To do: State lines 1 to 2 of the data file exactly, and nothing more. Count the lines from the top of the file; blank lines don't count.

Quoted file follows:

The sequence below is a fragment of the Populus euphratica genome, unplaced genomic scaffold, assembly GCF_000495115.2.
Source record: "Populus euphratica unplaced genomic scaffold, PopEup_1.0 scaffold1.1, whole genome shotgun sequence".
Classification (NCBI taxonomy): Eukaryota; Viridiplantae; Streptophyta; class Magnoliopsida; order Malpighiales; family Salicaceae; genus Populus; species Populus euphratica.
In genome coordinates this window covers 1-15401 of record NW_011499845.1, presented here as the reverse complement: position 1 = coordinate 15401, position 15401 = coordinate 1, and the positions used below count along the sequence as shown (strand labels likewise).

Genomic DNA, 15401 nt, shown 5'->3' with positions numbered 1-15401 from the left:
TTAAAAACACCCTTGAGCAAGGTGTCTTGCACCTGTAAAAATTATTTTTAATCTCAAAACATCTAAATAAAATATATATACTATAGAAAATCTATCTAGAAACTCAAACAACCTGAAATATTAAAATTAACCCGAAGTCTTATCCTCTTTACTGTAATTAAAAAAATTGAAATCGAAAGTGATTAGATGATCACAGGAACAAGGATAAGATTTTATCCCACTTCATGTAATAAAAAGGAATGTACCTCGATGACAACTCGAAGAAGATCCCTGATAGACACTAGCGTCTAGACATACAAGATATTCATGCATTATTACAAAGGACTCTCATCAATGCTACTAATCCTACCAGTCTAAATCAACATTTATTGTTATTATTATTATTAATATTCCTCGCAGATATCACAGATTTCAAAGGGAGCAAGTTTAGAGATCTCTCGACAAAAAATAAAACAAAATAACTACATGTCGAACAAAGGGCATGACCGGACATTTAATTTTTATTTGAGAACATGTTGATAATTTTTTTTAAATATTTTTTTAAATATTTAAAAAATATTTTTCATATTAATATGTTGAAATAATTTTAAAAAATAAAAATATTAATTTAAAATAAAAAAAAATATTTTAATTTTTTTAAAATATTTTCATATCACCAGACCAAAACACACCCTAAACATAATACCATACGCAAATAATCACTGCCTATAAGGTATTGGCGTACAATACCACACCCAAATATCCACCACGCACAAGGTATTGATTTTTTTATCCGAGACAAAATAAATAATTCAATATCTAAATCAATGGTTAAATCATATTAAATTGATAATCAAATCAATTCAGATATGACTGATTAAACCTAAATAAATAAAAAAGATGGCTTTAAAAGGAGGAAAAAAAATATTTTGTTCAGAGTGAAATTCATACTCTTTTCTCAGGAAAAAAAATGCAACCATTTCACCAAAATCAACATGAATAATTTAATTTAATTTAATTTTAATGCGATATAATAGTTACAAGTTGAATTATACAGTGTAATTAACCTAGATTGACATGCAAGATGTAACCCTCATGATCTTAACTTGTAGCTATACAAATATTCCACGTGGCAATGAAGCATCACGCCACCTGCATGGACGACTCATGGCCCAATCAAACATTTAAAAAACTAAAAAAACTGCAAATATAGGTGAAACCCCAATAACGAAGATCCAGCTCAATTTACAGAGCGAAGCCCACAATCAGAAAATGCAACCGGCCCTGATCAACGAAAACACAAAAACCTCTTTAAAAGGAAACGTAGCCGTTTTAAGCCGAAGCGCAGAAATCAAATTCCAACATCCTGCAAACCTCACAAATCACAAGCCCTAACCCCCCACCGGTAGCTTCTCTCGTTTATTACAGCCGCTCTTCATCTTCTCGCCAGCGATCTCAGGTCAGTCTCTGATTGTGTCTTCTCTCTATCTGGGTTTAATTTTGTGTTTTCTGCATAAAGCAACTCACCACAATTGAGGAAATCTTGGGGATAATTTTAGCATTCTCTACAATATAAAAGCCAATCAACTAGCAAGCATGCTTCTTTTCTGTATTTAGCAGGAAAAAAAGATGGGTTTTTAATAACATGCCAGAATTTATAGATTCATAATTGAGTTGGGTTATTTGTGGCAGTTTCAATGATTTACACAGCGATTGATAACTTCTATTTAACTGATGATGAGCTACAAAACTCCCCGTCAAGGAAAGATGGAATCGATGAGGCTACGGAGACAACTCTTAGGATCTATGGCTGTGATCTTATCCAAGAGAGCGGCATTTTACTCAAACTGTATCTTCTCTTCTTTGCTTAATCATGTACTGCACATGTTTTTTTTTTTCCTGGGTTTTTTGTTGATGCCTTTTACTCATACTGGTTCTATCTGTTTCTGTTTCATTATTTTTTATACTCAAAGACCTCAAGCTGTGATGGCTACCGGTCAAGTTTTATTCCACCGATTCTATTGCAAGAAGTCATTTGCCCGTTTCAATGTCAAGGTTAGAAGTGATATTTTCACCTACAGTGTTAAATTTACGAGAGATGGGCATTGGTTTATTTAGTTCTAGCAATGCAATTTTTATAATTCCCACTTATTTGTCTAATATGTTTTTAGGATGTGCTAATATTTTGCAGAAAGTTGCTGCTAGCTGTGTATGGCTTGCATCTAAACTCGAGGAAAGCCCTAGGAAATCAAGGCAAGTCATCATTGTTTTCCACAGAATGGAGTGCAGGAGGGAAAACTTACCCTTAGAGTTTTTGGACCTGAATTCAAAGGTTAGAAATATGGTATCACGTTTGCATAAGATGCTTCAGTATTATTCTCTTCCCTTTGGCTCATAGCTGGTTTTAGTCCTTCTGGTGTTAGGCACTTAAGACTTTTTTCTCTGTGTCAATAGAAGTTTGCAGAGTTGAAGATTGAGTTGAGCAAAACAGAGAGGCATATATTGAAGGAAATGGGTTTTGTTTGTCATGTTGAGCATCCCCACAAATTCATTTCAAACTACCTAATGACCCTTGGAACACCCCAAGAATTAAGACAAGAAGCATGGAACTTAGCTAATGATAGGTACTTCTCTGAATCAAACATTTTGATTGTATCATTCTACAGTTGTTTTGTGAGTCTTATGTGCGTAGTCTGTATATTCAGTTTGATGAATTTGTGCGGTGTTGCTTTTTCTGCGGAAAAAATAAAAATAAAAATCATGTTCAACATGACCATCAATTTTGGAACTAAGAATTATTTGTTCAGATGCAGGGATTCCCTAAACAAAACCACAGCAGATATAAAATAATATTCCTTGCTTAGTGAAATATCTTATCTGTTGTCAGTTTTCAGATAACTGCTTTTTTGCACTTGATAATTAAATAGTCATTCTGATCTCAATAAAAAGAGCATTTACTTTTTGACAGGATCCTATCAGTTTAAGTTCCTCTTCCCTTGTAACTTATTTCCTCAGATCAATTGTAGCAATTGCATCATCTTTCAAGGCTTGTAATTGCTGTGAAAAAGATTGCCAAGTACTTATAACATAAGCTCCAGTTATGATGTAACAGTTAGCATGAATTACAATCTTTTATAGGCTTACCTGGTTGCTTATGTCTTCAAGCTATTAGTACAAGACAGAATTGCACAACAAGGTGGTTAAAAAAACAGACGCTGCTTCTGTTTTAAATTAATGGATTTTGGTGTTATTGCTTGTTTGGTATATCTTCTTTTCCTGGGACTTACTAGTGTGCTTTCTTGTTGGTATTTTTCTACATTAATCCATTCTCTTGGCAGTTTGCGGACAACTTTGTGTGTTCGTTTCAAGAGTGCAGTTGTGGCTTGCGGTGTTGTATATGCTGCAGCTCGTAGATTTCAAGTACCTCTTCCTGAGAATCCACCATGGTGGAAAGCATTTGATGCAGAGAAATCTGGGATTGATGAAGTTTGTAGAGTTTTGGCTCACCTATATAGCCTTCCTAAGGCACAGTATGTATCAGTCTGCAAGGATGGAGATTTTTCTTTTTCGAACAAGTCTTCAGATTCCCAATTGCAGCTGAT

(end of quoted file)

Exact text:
The sequence below is a fragment of the Populus euphratica genome, unplaced genomic scaffold, assembly GCF_000495115.2.
Source record: "Populus euphratica unplaced genomic scaffold, PopEup_1.0 scaffold1.1, whole genome shotgun sequence".